A system like that shown in Figure 1 has been analysed in previous papers [1, 2] considering a gas turbine or an internal combustion engine as a power unit. In this paper the option to use high temperature fuel cells is considered. The goal of the system is to obtain valuable electric power and valuable fuel starting from renewable variable electric power, biomass and/or wastes. A simulation has been carried out using AspenONE® v8.4. The biomass is lignocellulosic and therefore the processor is a gasifier. However other kinds of biomass and other processors can be suitable. An electrolyser uses exceeding power from renewable energy sources to generate hydrogen and oxygen and the oxygen is used as a gasifying agent for the biomass processor, in such a way that syngas contains an almost negligible amount of nitrogen. The goal is to obtain from the power unit an exhaust gas composed almost completely by water and carbon dioxide so that it is easy to separate the carbon dioxide and send it to the Sabatier process. Usually the anodic exhaust of a high temperature fuel cell is burnt together with the cathodic exhaust. In this case there are two possible options: to use air at the cathode and oxygen to burn the anodic exhaust, or to use directly oxygen at the cathode. The choice depends not only on the efficiency gain, but also on the possibility to sell the oxygen. Moreover it is particularly interesting the case of Molten Carbonate Fuel Cells because the availability of oxygen and carbon dioxide allows to feed the cathode with an almost perfectly stoichiometric oxidant. Table I reports the power outputs. Chemical power is the HHV of the substitute of natural gas produced. Electric power is the sum of the power produced by the fuel cell and the expanders. Thermal power is the power recoverable at a temperature higher than 100 °C (see Fig.2 for cumulative cooling curves of gases). Taking into account chemical (HHV) and electric inputs (biomass and electrolysis) and outputs, the efficiency is close to 0.57 for both cases. Thermal power available corresponds to about 0.16 of total power inputs.

Cogeneration of power and substitute of natural gas using high temperature fuel cells

G. Spazzafumo
2017

Abstract

A system like that shown in Figure 1 has been analysed in previous papers [1, 2] considering a gas turbine or an internal combustion engine as a power unit. In this paper the option to use high temperature fuel cells is considered. The goal of the system is to obtain valuable electric power and valuable fuel starting from renewable variable electric power, biomass and/or wastes. A simulation has been carried out using AspenONE® v8.4. The biomass is lignocellulosic and therefore the processor is a gasifier. However other kinds of biomass and other processors can be suitable. An electrolyser uses exceeding power from renewable energy sources to generate hydrogen and oxygen and the oxygen is used as a gasifying agent for the biomass processor, in such a way that syngas contains an almost negligible amount of nitrogen. The goal is to obtain from the power unit an exhaust gas composed almost completely by water and carbon dioxide so that it is easy to separate the carbon dioxide and send it to the Sabatier process. Usually the anodic exhaust of a high temperature fuel cell is burnt together with the cathodic exhaust. In this case there are two possible options: to use air at the cathode and oxygen to burn the anodic exhaust, or to use directly oxygen at the cathode. The choice depends not only on the efficiency gain, but also on the possibility to sell the oxygen. Moreover it is particularly interesting the case of Molten Carbonate Fuel Cells because the availability of oxygen and carbon dioxide allows to feed the cathode with an almost perfectly stoichiometric oxidant. Table I reports the power outputs. Chemical power is the HHV of the substitute of natural gas produced. Electric power is the sum of the power produced by the fuel cell and the expanders. Thermal power is the power recoverable at a temperature higher than 100 °C (see Fig.2 for cumulative cooling curves of gases). Taking into account chemical (HHV) and electric inputs (biomass and electrolysis) and outputs, the efficiency is close to 0.57 for both cases. Thermal power available corresponds to about 0.16 of total power inputs.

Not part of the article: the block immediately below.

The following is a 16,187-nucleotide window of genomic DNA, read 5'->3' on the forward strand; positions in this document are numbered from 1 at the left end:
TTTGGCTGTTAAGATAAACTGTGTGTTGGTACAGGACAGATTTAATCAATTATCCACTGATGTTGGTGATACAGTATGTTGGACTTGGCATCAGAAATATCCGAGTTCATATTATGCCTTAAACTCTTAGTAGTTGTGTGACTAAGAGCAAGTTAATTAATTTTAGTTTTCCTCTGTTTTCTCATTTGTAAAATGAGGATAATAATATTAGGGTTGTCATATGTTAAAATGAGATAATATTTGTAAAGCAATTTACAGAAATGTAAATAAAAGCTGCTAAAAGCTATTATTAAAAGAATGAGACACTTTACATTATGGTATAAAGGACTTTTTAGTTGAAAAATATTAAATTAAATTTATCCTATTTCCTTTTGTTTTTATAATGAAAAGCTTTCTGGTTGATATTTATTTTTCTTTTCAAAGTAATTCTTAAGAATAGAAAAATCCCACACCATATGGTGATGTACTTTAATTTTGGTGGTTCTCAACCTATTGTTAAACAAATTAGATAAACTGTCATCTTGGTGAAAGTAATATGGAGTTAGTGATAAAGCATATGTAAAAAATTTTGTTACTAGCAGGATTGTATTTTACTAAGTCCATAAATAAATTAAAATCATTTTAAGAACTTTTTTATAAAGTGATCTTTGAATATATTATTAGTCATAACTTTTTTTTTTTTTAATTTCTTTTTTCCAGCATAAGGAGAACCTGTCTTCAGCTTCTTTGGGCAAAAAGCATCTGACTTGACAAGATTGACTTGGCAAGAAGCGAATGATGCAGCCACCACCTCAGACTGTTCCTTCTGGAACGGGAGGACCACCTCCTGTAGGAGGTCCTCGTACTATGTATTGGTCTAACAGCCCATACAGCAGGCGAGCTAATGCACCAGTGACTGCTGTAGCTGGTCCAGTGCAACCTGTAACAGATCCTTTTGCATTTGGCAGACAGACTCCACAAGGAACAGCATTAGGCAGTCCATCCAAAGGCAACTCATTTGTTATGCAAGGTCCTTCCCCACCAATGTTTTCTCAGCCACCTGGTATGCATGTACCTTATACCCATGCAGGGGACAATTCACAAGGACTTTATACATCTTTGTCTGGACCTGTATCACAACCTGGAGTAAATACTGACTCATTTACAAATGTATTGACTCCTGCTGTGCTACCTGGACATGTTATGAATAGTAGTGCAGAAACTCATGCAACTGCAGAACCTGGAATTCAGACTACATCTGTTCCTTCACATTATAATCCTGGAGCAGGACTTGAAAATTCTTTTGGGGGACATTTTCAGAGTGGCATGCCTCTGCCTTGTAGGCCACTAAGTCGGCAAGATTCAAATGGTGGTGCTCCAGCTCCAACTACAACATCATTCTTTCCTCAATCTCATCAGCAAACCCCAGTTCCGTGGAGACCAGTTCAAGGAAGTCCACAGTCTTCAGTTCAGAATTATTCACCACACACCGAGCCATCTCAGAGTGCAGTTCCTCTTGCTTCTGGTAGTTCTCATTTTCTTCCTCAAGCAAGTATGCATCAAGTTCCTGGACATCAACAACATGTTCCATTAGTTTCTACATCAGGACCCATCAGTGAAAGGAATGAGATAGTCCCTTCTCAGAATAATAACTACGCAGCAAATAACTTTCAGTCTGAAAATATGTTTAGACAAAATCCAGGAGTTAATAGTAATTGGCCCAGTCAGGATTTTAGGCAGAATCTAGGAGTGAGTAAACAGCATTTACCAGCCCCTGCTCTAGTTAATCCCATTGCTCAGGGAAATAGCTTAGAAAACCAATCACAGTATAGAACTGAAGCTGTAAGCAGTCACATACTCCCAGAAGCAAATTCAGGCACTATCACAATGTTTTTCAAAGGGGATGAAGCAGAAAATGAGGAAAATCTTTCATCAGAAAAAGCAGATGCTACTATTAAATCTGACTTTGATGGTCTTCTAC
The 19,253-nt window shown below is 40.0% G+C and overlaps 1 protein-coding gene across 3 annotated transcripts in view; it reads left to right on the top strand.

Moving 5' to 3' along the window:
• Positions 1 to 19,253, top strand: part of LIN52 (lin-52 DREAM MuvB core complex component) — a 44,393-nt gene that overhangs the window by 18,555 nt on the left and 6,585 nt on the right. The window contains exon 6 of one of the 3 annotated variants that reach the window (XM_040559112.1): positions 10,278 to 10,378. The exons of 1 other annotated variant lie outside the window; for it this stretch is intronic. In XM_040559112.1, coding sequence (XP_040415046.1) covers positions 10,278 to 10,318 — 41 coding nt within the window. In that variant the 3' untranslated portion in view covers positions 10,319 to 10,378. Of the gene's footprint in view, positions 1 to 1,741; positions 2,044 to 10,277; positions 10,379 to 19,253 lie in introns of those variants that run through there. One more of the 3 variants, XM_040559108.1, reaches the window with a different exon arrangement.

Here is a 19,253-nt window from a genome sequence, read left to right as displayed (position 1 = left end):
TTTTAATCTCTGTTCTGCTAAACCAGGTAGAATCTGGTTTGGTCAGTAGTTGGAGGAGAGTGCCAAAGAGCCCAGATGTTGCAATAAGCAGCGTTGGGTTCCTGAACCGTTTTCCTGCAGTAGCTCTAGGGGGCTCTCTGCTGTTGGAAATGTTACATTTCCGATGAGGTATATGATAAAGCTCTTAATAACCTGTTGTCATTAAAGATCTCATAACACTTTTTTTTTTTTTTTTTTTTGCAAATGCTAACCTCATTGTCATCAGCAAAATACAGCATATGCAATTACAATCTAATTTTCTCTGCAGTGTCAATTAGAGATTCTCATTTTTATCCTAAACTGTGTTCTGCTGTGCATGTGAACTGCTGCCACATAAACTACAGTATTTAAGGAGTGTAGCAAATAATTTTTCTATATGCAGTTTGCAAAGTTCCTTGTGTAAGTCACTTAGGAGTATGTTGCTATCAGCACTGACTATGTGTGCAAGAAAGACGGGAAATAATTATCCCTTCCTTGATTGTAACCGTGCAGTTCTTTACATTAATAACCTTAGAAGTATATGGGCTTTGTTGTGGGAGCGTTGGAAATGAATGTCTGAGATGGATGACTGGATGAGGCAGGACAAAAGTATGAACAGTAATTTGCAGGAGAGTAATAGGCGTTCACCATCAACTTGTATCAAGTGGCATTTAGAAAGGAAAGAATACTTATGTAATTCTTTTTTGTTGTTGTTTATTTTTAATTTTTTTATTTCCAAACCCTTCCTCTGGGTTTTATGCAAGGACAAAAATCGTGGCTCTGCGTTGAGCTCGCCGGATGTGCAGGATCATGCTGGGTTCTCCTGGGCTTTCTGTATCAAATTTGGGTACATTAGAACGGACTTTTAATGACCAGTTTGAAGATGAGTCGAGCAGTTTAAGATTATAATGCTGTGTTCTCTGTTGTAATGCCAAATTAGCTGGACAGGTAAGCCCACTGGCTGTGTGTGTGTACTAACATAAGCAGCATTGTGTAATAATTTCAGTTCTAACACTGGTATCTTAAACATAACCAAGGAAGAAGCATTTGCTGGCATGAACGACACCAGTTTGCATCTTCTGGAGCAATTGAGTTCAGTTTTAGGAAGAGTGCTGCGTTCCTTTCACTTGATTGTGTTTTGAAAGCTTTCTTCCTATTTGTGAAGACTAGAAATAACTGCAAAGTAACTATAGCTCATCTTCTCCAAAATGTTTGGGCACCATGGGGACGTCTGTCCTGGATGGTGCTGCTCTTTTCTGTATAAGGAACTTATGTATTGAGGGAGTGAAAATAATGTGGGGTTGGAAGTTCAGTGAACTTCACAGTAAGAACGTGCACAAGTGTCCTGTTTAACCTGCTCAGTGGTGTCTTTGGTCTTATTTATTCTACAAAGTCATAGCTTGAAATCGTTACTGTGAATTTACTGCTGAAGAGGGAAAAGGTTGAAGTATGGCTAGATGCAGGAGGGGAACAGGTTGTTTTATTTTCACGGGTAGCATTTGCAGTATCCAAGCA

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Utilizza questo identificativo per citare o creare un link a questo documento: http://hdl.handle.net/11580/66026
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